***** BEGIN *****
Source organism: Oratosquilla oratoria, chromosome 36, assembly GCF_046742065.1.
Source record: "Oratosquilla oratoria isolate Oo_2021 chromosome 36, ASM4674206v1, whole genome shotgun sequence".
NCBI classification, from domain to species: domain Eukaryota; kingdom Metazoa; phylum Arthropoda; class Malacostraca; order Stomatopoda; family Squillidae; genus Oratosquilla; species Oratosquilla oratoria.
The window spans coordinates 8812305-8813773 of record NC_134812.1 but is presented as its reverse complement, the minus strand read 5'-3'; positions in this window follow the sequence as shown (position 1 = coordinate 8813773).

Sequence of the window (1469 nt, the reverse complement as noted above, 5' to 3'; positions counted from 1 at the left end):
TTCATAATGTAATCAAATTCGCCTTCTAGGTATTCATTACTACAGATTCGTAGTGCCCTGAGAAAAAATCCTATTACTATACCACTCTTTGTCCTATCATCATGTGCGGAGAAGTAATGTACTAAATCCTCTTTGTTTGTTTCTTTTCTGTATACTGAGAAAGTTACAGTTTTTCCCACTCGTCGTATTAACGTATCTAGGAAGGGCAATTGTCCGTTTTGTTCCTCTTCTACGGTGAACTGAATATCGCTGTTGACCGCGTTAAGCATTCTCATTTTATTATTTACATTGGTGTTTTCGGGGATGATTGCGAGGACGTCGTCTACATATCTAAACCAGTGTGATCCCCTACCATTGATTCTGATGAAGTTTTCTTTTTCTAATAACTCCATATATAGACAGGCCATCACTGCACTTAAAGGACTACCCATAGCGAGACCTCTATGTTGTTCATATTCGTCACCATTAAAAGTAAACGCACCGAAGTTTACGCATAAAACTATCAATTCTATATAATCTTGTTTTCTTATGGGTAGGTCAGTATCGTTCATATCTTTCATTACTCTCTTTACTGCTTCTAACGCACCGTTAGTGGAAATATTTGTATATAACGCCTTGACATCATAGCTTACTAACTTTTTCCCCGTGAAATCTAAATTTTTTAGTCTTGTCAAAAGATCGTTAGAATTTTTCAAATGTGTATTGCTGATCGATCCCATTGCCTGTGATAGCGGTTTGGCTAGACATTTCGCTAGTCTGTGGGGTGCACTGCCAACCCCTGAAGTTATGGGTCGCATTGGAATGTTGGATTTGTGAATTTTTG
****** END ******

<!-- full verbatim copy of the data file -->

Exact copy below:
Source organism: Oratosquilla oratoria, chromosome 36, assembly GCF_046742065.1.
Source record: "Oratosquilla oratoria isolate Oo_2021 chromosome 36, ASM4674206v1, whole genome shotgun sequence".
NCBI classification, from domain to species: domain Eukaryota; kingdom Metazoa; phylum Arthropoda; class Malacostraca; order Stomatopoda; family Squillidae; genus Oratosquilla; species Oratosquilla oratoria.
The window spans coordinates 8812305-8813773 of record NC_134812.1 but is presented as its reverse complement, the minus strand read 5'-3'; positions in this window follow the sequence as shown (position 1 = coordinate 8813773).

Sequence of the window (1469 nt, the reverse complement as noted above, 5' to 3'; positions counted from 1 at the left end):
TTCATAATGTAATCAAATTCGCCTTCTAGGTATTCATTACTACAGATTCGTAGTGCCCTGAGAAAAAATCCTATTACTATACCACTCTTTGTCCTATCATCATGTGCGGAGAAGTAATGTACTAAATCCTCTTTGTTTGTTTCTTTTCTGTATACTGAGAAAGTTACAGTTTTTCCCACTCGTCGTATTAACGTATCTAGGAAGGGCAATTGTCCGTTTTGTTCCTCTTCTACGGTGAACTGAATATCGCTGTTGACCGCGTTAAGCATTCTCATTTTATTATTTACATTGGTGTTTTCGGGGATGATTGCGAGGACGTCGTCTACATATCTAAACCAGTGTGATCCCCTACCATTGATTCTGATGAAGTTTTCTTTTTCTAATAACTCCATATATAGACAGGCCATCACTGCACTTAAAGGACTACCCATAGCGAGACCTCTATGTTGTTCATATTCGTCACCATTAAAAGTAAACGCACCGAAGTTTACGCATAAAACTATCAATTCTATATAATCTTGTTTTCTTATGGGTAGGTCAGTATCGTTCATATCTTTCATTACTCTCTTTACTGCTTCTAACGCACCGTTAGTGGAAATATTTGTATATAACGCCTTGACATCATAGCTTACTAACTTTTTCCCCGTGAAATCTAAATTTTTTAGTCTTGTCAAAAGATCGTTAGAATTTTTCAAATGTGTATTGCTGATCGATCCCATTGCCTGTGATAGCGGTTTGGCTAGACATTTCGCTAGTCTGTGGGGTGCACTGCCAACCCCTGAAGTTATGGGTCGCATTGGAATGTTGGATTTGTGAATTTTTG